Fitness Fried Egg : Hey, you gotta have a sense of humor
by Dr. Graham
Published: Sat, 12 Mar 2016
Read Dr. Graham discuss challenges, courage, and more in this article.
Facing a challenge invariably requires courage. Some challenges require so much courage that we back down from the challenge rather than facing up to it. Those challenges can almost always be broken down into parts, each part being within our grasp. Eventually, we can combine parts, and put the entire challenge together. This is the very nature of fitness training. Bit by bit, we get better at what we practice.
Learn how to crack your challenge eggs and see what's inside. Then watch your concerns become toast.
Bit by bit, we get better at what we practice.The odd thing about most fitness challenges is that people tend to build the size of the challenge into something immense, in their head, while in reality there is nothing much to face at all. Should we actually face a challenge, after the fact we have the experience of “see, that wasn’t so bad,” and then we know that if the same challenge comes up again, we can easily rise to the occasion. At this point we are ready to face an even greater challenge.
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So, back to courage. In tennis, basketball, and many other sports where relatively equally talented people compete, the winner is usually the person or team that “wants it more.” If you have the courage to take the win away from your opponent, the win is yours. In some sports, the mere act of training is scary for some people, and they won’t even start. People allow their fears to get the better of them. They build their fears into monsters. They get scared of failing, of being made fun of, of getting hurt, of the unknown, to the point where they cannot begin. Like every journey, all that needs be taken is the first step. Often enough, once the first step proves successful, the fears melt away and all is well.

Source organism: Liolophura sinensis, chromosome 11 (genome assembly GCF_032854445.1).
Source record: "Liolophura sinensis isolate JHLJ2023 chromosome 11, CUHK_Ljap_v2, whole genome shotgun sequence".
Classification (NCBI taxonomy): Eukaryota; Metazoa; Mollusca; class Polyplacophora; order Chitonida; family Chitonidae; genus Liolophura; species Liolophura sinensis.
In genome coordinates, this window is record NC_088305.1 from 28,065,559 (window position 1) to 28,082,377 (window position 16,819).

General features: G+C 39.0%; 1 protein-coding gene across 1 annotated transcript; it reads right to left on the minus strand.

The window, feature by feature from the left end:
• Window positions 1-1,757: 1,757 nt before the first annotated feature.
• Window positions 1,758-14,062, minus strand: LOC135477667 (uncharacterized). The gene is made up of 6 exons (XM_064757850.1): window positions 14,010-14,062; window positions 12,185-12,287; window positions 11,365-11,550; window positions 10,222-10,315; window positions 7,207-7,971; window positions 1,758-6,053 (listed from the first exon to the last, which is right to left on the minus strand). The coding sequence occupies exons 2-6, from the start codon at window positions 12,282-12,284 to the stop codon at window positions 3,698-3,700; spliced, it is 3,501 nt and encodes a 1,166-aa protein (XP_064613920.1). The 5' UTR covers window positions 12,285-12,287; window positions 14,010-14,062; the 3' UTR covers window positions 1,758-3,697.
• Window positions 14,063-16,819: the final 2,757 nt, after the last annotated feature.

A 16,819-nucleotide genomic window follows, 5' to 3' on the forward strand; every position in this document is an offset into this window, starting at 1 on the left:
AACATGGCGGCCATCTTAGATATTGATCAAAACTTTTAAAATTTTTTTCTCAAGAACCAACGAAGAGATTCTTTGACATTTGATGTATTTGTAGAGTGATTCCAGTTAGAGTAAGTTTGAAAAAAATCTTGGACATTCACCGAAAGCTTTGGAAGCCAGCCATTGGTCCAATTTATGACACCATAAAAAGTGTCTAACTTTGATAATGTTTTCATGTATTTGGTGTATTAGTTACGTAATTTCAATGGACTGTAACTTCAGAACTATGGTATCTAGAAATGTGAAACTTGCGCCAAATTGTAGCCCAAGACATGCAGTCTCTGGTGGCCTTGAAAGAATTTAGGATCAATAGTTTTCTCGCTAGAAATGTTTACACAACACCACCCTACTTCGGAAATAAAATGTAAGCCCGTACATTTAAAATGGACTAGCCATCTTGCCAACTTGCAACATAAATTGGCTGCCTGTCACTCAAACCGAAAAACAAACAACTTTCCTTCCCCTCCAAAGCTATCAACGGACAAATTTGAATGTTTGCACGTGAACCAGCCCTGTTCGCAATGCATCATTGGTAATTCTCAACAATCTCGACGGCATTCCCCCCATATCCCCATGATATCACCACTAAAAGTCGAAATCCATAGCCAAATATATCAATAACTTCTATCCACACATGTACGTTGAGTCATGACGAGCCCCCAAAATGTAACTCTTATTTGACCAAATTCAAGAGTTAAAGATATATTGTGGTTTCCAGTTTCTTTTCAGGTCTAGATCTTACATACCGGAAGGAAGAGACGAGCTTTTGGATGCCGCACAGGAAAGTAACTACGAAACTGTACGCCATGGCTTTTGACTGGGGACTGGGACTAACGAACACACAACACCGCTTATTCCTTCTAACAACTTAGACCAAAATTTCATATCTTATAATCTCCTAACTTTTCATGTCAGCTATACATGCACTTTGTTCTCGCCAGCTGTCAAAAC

Still, courage is required again and again, due to the progressive nature of sport. At first, running a mile seems impossible, but with courage, we master the challenge. Then we start running the mile against the clock. The 10-minute mile is conquered, but the 9-minute mile seems out of reach. The 9-minute mile is conquered, and the 8-minute mile becomes the next obstacle. I’ve lost track of the number of people who told me they could “Never” deadlift their own weight, only to do so after about an hour of training. We must be willing to alter our perception of what is possible. We must be willing to grow. We must be willing to face our fears, to be fit, and to be healthy, no matter what fears that means we must face.
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